It must be noted that while niacin is clearly important, we must not eat foods solely for one value or vitamin. Eating a wide range of foods, with many different nutrients, chemicals, phytochemicals, and minerals is essential to good health. Just like you wouldn’t eat 20 handfuls of Brazil nuts every day for a mega-dose of selenium, you don’t want to eat huge doses of liver for niacin. Oftentimes in the health and fitness community, we get people who think if they just fix one thing then everything in their life will be perfect. This is expectation is unrealistic.

This is a friendly reminder to eat a well-balanced, colorful, and nutrient-dense diet! Oftentimes too much of something can be just as detrimental as too little of something. We must remember that there are also many elements of foods, like vegetables, which scientists don’t even yet understand. This is the counter-argument to taking lots of supplements.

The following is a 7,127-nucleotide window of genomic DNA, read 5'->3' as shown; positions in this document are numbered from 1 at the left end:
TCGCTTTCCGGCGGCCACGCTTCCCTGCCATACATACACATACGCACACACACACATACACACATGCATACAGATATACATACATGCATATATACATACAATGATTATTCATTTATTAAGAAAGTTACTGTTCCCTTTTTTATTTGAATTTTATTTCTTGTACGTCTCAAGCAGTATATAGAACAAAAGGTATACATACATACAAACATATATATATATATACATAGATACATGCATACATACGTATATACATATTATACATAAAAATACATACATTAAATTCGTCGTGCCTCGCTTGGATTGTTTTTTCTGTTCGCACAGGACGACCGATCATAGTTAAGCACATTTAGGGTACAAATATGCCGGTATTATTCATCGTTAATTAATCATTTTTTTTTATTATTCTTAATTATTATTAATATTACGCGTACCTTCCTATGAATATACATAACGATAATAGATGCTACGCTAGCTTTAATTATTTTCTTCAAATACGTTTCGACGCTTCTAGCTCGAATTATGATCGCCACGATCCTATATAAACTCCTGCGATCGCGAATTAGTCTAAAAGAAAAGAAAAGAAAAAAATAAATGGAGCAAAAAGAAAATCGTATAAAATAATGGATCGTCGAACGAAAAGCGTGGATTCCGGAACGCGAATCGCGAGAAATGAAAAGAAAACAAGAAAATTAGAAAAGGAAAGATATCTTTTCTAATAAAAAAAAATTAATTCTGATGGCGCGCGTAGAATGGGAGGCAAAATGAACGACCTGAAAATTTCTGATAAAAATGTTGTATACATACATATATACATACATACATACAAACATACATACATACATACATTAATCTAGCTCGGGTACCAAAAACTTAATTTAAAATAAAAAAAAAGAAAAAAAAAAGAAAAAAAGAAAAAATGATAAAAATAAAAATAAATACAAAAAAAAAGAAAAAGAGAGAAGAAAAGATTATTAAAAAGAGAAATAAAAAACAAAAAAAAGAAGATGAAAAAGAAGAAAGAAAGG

Conclusion

I hope I have provided a plethora of information about niacin and why you need to have it in your life and diet. Remember that a deficiency is not something you want and that anyone and everyone can easily obtain enough of this B vitamin from their diet. Remember, since niacin is water-soluble, your body cannot store it. If looking to supplement with niacin, do so with a doctor’s advisement. Of niacin’s many benefits, perhaps the most important is its cholesterol-lowering usage, so supplementing with the vitamin for that purpose could be beneficial.

How did I do covering this overlooked vitamin? Did you learn anything about niacin? Let me know in the comments!